That's a pretty good negative thing to say about a game, though. What's included in the DoodleMash prototype is a solid game that we enjoyed playing.

Players Who Like:
Players who enjoy drawing games and party games--like Pictionary, Cranium, Listen Up, or Scribblish--will enjoy DoodleMash.

Final Thoughts:
DoodleMash is a creative party game that is fun for families or larger groups, bringing a unique twist to drawing games by encouraging you to envision new types of animals with the mashed-up qualities of three other animals. Our sessions of DoodleMash were full of laughter and entertainment and it's a game we look forward to playing again. I wish the creators the best of luck on their upcoming Kickstarter!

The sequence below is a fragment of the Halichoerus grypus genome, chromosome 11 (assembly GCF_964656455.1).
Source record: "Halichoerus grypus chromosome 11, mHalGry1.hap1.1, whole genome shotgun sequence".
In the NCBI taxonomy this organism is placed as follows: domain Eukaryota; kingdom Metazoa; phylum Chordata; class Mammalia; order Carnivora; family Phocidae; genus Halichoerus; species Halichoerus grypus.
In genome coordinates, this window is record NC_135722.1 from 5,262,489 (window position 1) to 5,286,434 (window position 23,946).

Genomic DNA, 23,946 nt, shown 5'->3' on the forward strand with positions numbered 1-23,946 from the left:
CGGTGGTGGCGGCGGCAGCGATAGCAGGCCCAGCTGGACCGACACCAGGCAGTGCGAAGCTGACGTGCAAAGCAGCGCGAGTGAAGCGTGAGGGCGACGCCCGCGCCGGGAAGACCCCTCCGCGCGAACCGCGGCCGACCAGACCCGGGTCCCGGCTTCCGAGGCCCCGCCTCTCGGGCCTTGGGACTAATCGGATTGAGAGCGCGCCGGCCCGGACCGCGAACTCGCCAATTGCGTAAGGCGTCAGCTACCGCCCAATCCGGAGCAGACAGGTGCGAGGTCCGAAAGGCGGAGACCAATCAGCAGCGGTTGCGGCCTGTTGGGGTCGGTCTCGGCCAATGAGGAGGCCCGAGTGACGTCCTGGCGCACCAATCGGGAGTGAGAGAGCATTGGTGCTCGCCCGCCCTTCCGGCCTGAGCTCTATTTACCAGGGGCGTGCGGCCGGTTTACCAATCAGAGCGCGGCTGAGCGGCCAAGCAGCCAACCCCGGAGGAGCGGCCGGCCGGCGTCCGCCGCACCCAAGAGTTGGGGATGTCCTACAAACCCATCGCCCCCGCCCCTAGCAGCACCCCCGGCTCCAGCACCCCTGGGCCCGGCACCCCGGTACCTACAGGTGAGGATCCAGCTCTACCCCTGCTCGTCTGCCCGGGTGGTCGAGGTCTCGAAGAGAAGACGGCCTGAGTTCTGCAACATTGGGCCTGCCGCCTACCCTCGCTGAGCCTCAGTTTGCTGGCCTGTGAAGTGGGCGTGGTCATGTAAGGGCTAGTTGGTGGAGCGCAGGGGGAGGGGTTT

Check out DoodleMash on:


DoodleMash is on KICKSTARTER now. Campaign ends December 10, 2018.

About the Author:

My name is Alexa: I'm a life-long game player and homeschooling mom to two awesome kids. I've loved board games since my early days playing Scrabble and Gin Rummy with my grandmother, and life only got more interesting when I married a Battletech enthusiast and fellow game lover. We've played games with our kids since they were small, and I helped start a thriving homeschool co-op where we have weekly sessions of board games with kids.  In a family with kids raised on Catan and Pandemic, life is sure to be fun! You may run into me on Twitter, BoardGameGeek, and other social media as MamaGames. Be sure to say hi!
DoodleMash Kickstarter Preview DoodleMash Kickstarter Preview Reviewed by MamaGames - Alexa C. on November 07, 2018 Rating: 5